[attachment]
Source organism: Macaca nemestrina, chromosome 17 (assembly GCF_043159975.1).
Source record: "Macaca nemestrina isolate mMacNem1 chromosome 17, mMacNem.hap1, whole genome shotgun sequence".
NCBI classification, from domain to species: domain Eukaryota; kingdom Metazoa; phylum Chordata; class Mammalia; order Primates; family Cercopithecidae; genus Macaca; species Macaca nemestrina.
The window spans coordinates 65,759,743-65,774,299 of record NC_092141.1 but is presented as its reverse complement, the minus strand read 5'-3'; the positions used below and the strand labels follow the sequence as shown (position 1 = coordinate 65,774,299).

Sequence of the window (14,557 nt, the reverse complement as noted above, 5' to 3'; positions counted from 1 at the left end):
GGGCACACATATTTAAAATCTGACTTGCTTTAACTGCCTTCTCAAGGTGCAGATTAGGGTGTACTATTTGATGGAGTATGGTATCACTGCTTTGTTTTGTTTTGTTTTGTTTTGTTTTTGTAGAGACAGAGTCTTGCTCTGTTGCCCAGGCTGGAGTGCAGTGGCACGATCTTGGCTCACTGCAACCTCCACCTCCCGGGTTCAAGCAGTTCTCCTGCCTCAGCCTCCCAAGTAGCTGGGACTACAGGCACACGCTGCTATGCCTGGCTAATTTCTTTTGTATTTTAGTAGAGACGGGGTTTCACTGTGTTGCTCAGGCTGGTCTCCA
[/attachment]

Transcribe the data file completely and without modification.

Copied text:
Source organism: Macaca nemestrina, chromosome 17 (assembly GCF_043159975.1).
Source record: "Macaca nemestrina isolate mMacNem1 chromosome 17, mMacNem.hap1, whole genome shotgun sequence".
NCBI classification, from domain to species: domain Eukaryota; kingdom Metazoa; phylum Chordata; class Mammalia; order Primates; family Cercopithecidae; genus Macaca; species Macaca nemestrina.
The window spans coordinates 65,759,743-65,774,299 of record NC_092141.1 but is presented as its reverse complement, the minus strand read 5'-3'; the positions used below and the strand labels follow the sequence as shown (position 1 = coordinate 65,774,299).

Sequence of the window (14,557 nt, the reverse complement as noted above, 5' to 3'; positions counted from 1 at the left end):
GGGCACACATATTTAAAATCTGACTTGCTTTAACTGCCTTCTCAAGGTGCAGATTAGGGTGTACTATTTGATGGAGTATGGTATCACTGCTTTGTTTTGTTTTGTTTTGTTTTGTTTTTGTAGAGACAGAGTCTTGCTCTGTTGCCCAGGCTGGAGTGCAGTGGCACGATCTTGGCTCACTGCAACCTCCACCTCCCGGGTTCAAGCAGTTCTCCTGCCTCAGCCTCCCAAGTAGCTGGGACTACAGGCACACGCTGCTATGCCTGGCTAATTTCTTTTGTATTTTAGTAGAGACGGGGTTTCACTGTGTTGCTCAGGCTGGTCTCCA